Most people I know don’t love old goat cheese. I don’t know what’s wrong with them.
My cousin Billy didn’t love it, learned not to love it. It wasn’t really his fault. It had more to do with genetics; he was victimized by relatives. A bystander. I got sucked into the deal.
Billy fell asleep one night on the basement couch. He loved winter, and dreamed winter dreams—first tracks in virgin powder, the usual stuff. He was deep in sleep, snoring away with this mouth hanging open; a scary, raspy, throat-gurgle was going on back by his tonsils. It drove us nuts. So Knut and I figured we’d coat his throat with something, soothing…help him out…something soothing like cheese. There are plenty of cheeses that might have done the job nicely, but it wasn’t a decision you just jumped into; it required research.
The first samples we dropped into his hot mouth were far too small, we later learned. So it wouldn’t have mattered much whether we’d used cheddar, Swiss, or bleu cheese. The small crumbles we started with weren’t doing anything to solve the problem. They just melted and made him gargle a little in mid-snore. That’s when we stumbled onto slicing off long strands and sliding them in slowly, like a night crawler. That would get his attention and he’d gag, chortle, shift his chin and actually stop snoring, for a little while anyway. We eliminated all makes of cheese according to their melting points and ended up with some old goat cheese as the winner. Far superior. It melted fastest and coated quickest—brown, smooth, creamy. And it helped him snore less and sleep better I’m sure, once he got over the choking part. We thought about throwing in some fish and crackers as sort of a nocturnal feeding, but we couldn’t find any sardines. Plus, we remembered he didn’t go in for canned fish. Besides, we didn’t want to rattle around in the cupboards too much. It might alert the little cousins and they’d want to join in, and then we’d catch heck from the parents for sure.
But the little kids heard us anyway and swarmed in. As a sort of cheese initiation, the rule was you had to hit that dangle thing in the back of Billy’s throat with a direct hit before you could advance to any free maneuvers. Luckily, Billy had a big mouth so it wasn’t long before everybody was taking pot shots from a ways away. And of course with all that cheese shooting down his throat, Billy shipped up some pretty horrible faces, which sent us all into orbit, howling and stomping our feet. And a bellow from upstairs. “What in tarnation is going on down there? Sounds like a herd of buffalo.”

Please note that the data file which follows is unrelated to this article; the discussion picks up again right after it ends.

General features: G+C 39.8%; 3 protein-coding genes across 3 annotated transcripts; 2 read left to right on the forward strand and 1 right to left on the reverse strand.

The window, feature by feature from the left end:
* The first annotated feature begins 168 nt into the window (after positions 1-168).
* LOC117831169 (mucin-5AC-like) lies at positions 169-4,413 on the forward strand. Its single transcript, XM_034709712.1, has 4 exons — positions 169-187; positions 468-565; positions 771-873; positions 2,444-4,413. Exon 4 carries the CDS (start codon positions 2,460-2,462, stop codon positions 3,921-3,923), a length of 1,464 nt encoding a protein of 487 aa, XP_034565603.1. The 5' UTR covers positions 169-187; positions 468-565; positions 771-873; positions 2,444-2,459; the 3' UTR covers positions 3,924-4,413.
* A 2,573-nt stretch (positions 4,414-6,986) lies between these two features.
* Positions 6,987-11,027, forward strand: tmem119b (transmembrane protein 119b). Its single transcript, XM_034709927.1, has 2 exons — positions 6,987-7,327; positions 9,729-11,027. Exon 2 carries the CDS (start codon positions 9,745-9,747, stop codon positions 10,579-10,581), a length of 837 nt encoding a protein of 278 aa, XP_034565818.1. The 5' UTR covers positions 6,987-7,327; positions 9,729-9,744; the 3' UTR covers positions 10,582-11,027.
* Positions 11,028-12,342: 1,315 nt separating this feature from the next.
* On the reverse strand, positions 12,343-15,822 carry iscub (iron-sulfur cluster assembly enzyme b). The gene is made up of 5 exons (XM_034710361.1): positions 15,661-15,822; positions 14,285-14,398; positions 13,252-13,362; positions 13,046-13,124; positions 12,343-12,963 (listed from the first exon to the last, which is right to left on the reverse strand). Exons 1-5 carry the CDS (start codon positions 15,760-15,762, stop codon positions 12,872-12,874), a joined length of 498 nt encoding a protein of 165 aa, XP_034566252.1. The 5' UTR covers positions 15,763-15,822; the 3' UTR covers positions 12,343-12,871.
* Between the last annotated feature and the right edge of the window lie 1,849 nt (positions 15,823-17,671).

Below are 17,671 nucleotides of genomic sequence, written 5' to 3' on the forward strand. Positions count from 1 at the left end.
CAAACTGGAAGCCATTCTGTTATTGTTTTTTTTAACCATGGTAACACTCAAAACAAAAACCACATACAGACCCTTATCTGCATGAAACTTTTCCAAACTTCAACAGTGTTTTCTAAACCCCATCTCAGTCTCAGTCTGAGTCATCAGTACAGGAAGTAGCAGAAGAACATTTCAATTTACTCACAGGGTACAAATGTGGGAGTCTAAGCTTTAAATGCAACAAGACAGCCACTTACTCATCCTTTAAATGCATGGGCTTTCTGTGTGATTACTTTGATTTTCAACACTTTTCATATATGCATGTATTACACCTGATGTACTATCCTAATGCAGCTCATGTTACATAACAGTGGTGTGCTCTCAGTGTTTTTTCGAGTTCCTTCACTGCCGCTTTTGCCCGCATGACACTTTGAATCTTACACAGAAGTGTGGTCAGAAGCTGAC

“Nothing Mom, just having some cheese.”
Probably the most interesting experimentation came standing on the table next to the couch when we sliced the cheese so thin it’d almost float down into Billy’s mouth. You’d get a little hang time out of it, instead of just bombs away. Of course, if you got carried away without too large a slice, it might slap him in the face and after sliding in almost choke him. But he never woke up. He’d just roll his head back and forth. In later years we’d practice those same moves at high school dances, the dance of the old goat cheese. Too much cheese can do that to a person.
In our defense, we didn’t allow ourselves to go overboard. We pretended to be in one of those secret cheese societies you sometimes hear about. Strange gatherings where people in full cheese regalia performed sacred cheese rituals. But that’s as far as it got. It was simply that cheese and snoring went so well together, certainly better then just snoring and snoring. Where’s the fun in that?
Next morning, Billy came in to breakfast wearing a funny look and smacking his mouth. “Man, I don’t what what’s wrong with me.” Smack, smack. “I’ve brushed my teeth eight times and there’s still this funny caramel taste all over my mouth.” “Maybe you’re coming down with something,” I said.
My dad and his buddies pulled a similar stunt with a real chainsaw snorer once on a fishing trip. Only instead of cheese, they used old socks tied to the end of a fishing rod. They’d cast it over his face when he started in. But I think cheese is probably better.
Coming here to ski country on vacation, there’s too much to do to snore the day away. If you do decide to nod off, watch out for relatives bearing offerings of cheese, or friends with old socks.
— Joe Haukebo, Publisher
This Welcome was published in SkiCountry 1998.